Elizabeth Duncan, lead advocate for Human Rights Watch ,Children’s Division. She has spent the last 15 years advocating for child protection laws in California. She investigated and worked tirelessly to pass legislation which would allow kids to be tried as kids, and remove them from being sent to adult prison. And even though she failed 3 times, she did not quit. She persevered and was able to get a win. Children are now tried as kids in the State of California.
Dr. Lisa Abdishoo who has spent years on Skid Row in Downtown Los Angeles trying to heal those who are experiencing homelessness. Dr. Abdishoo treats all humans with dignity and respect and for this, I greatly admire her.
Any of the young women who serve in the IDF. At 18 years old thousands of young women serve the mandatory military service in Israel. These young women protect the borders. They are the eyes and ears of the country. I am inspired by people who step into responsibility and own it.
How old were your children when you started La LOOP? Was it difficult to manage raising a brand and raising children at the same time?
My oldest daughter was one. I then went on to have two more children. I really did love doing both…. and still do. The kids are part of La LOOP in that they have grown up with the business—and me flying to a tradeshow or coming with me to sort through inventory. I think that finding the balance is key…. but I am not sure that there is really ever any balance. I just try to be present in what I am doing at any given moment. And leave the rest for someone else to worry about.
It seems your company mission is quite “giving back” focused. As company leader, how do you foster this mission?
We foster the mission of giving back by celebrating people around us who model this type of living. I was meeting with a supplier last week and he shared with me that his 9 year old son had set up a lemonade business, raising money for pediatric cancer. I could tell how proud he was of his son by the way he was telling me this story. I listened and shared in his joy. I believe that we foster our “looped in” campaign of giving back by listening to others and celebrating how they are engaged in their communities.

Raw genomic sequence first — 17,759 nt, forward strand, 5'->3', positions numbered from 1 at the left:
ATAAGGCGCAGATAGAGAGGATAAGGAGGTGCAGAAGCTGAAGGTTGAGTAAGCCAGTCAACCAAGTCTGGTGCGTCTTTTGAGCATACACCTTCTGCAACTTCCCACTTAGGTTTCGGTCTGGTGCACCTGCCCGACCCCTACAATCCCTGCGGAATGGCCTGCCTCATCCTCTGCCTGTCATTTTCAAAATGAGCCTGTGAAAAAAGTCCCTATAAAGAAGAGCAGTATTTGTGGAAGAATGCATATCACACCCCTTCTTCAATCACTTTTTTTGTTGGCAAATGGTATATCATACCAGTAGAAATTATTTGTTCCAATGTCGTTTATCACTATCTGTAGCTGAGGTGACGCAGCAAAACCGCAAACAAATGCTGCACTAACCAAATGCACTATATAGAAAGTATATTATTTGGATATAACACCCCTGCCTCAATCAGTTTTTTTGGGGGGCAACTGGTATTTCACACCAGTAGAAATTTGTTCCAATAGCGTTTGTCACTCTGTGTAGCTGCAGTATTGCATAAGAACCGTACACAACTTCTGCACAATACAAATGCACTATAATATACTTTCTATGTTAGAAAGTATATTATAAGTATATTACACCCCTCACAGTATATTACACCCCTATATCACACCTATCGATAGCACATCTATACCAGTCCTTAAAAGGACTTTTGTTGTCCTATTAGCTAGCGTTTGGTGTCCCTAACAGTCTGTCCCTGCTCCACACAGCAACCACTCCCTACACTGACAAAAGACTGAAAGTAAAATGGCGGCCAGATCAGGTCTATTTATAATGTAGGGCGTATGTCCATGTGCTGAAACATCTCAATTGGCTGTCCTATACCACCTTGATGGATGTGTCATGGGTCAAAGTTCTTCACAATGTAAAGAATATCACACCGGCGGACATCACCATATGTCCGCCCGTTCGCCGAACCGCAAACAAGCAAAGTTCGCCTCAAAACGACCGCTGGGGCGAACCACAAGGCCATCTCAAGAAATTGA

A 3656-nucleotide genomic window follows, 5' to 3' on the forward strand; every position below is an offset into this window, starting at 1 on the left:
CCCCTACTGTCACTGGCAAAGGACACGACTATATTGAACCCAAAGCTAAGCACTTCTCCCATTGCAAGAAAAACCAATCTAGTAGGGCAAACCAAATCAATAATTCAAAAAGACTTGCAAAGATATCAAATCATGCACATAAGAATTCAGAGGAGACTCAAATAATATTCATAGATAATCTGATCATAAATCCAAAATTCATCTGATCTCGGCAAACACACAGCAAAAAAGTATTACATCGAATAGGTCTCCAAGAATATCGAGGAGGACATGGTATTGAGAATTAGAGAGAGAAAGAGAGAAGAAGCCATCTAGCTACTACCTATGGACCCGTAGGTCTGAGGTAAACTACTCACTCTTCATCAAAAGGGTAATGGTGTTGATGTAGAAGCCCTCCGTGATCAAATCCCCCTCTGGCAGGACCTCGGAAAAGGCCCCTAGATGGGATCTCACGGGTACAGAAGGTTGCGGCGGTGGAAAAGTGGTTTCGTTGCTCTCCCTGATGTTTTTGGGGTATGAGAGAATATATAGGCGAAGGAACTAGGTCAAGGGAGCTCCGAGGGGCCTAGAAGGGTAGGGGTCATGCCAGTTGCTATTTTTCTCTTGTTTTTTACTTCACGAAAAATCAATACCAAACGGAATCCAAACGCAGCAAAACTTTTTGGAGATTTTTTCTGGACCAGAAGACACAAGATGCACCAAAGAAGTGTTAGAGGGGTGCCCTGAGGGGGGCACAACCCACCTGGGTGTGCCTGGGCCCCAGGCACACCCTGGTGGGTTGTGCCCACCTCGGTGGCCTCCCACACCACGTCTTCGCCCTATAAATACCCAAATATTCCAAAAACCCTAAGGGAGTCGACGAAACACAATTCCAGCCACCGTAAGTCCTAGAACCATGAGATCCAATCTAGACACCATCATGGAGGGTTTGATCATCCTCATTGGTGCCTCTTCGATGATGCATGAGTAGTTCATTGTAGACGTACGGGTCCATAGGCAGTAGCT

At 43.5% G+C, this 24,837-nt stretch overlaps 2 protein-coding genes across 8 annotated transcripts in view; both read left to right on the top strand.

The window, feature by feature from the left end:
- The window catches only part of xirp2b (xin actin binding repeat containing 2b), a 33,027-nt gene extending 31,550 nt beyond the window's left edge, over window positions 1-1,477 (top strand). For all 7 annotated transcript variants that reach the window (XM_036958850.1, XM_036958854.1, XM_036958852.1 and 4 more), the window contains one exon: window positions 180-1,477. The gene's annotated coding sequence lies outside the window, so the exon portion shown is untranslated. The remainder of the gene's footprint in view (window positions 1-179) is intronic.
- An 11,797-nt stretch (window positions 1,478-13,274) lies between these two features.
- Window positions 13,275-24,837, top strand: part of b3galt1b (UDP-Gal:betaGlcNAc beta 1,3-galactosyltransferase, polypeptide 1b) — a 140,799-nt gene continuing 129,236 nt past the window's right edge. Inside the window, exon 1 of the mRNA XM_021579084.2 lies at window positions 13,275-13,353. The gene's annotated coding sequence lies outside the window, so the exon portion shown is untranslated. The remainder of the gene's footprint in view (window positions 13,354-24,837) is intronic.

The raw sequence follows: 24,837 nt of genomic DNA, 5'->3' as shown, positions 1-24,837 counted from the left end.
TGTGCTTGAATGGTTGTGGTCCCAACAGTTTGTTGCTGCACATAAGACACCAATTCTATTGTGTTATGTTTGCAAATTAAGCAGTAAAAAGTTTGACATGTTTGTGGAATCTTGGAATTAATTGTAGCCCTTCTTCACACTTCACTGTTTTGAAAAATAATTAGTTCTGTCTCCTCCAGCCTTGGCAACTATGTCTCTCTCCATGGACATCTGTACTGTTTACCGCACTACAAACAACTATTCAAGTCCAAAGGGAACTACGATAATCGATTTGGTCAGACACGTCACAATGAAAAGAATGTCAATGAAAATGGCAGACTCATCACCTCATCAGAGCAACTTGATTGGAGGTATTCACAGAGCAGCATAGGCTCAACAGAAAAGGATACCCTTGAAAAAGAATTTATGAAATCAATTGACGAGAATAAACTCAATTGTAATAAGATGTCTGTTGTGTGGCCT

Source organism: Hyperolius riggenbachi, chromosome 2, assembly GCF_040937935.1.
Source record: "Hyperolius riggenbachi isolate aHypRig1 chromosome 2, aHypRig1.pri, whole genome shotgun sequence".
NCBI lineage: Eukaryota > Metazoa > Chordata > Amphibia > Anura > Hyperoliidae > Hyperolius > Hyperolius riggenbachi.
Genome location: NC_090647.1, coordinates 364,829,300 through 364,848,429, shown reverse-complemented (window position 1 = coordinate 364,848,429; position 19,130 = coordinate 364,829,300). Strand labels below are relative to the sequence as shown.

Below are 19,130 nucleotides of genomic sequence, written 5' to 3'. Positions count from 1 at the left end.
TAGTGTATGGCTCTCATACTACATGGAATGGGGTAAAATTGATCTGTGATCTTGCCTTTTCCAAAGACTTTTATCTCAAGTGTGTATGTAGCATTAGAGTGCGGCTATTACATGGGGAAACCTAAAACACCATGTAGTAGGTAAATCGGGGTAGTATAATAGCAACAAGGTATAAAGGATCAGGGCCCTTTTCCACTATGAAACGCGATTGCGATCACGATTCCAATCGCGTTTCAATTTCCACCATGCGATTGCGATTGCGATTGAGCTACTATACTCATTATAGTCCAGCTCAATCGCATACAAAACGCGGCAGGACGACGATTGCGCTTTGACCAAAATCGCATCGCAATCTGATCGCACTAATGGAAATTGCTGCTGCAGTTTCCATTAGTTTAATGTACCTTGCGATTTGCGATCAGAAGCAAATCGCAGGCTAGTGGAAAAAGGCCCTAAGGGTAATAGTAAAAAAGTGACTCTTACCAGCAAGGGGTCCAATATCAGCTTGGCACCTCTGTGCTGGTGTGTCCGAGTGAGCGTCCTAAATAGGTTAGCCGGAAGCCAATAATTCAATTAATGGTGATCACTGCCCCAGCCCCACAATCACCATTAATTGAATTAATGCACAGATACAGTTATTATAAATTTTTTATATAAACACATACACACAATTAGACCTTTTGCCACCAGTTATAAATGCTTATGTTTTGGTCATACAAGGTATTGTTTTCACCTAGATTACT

Culturally, aging is viewed as this sad thing. In reality, I don’t know about you, but I certainly don’t feel bad or sad. I feel better than ever. What’s the key to changing the conversation about aging? Any ideas?
I completely agree with you. I think it’s about modeling through conversation. For me it starts at the dinner table. My daughter is home from college and last night she had a few of her college friends over. We talked and talked and talked about reproductive health and each one of us shared our thoughts and reactions to the recent legal changes in the South. When I shared my experiences of being a child in Paris where we were taught to be seen and not heard, or being a 19 year old studying in China where as an American woman I was silenced by the lack of language and cultural knowledge—I noticed that these stories of being silenced helped my 21 year old daughter and her friends understand how important it is for us to speak out—especially since we live in a country where we can.
What’s the best thing you’ve read lately?
I just finished David Brooks’ Second Mountain… and absolutely loved it. Authentic. And great storytelling.
Craziest thing you learned this year?
That a number of states have passed laws making abortion illegal even in situations of rape and incest.
What’s the last thing you bought online?
Ingredients for dinner tonight… Taco Tuesday!
If you could have one superpower what would it be?
Bring healing and joy to people.
If you had a warning label what would it say?
I may overwhelm with my passion, empathy and determination.
Assuming you might enjoy having one, what would you put on your menopause registry?
Any gadget or piece of clothing that will cool me down at night.